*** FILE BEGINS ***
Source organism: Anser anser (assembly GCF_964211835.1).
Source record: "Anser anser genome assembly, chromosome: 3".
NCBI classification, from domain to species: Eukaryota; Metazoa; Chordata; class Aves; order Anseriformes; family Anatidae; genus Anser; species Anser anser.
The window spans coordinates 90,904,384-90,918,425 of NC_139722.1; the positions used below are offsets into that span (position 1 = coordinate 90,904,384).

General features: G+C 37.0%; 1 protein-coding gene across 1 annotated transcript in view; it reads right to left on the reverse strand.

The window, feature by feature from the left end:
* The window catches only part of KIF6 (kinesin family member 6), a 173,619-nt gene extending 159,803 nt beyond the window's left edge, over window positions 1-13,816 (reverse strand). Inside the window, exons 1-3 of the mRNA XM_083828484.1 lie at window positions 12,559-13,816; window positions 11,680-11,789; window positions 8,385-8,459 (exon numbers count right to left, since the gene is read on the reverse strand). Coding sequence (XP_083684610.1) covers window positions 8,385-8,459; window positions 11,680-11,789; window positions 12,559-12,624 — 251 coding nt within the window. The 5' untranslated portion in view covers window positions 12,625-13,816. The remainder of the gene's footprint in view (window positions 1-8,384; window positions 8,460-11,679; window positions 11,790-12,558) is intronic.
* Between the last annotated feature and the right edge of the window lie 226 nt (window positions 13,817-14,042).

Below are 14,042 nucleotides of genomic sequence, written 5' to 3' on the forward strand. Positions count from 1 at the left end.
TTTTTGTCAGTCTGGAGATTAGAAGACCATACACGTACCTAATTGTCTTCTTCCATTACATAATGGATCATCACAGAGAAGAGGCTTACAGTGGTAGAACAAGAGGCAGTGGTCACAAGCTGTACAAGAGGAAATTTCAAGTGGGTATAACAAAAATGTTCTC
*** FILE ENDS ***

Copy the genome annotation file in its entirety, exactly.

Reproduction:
Source organism: Anser anser (assembly GCF_964211835.1).
Source record: "Anser anser genome assembly, chromosome: 3".
NCBI classification, from domain to species: Eukaryota; Metazoa; Chordata; class Aves; order Anseriformes; family Anatidae; genus Anser; species Anser anser.
The window spans coordinates 90,904,384-90,918,425 of NC_139722.1; the positions used below are offsets into that span (position 1 = coordinate 90,904,384).

General features: G+C 37.0%; 1 protein-coding gene across 1 annotated transcript in view; it reads right to left on the reverse strand.

The window, feature by feature from the left end:
* The window catches only part of KIF6 (kinesin family member 6), a 173,619-nt gene extending 159,803 nt beyond the window's left edge, over window positions 1-13,816 (reverse strand). Inside the window, exons 1-3 of the mRNA XM_083828484.1 lie at window positions 12,559-13,816; window positions 11,680-11,789; window positions 8,385-8,459 (exon numbers count right to left, since the gene is read on the reverse strand). Coding sequence (XP_083684610.1) covers window positions 8,385-8,459; window positions 11,680-11,789; window positions 12,559-12,624 — 251 coding nt within the window. The 5' untranslated portion in view covers window positions 12,625-13,816. The remainder of the gene's footprint in view (window positions 1-8,384; window positions 8,460-11,679; window positions 11,790-12,558) is intronic.
* Between the last annotated feature and the right edge of the window lie 226 nt (window positions 13,817-14,042).

Below are 14,042 nucleotides of genomic sequence, written 5' to 3' on the forward strand. Positions count from 1 at the left end.
TTTTTGTCAGTCTGGAGATTAGAAGACCATACACGTACCTAATTGTCTTCTTCCATTACATAATGGATCATCACAGAGAAGAGGCTTACAGTGGTAGAACAAGAGGCAGTGGTCACAAGCTGTACAAGAGGAAATTTCAAGTGGGTATAACAAAAATGTTCTC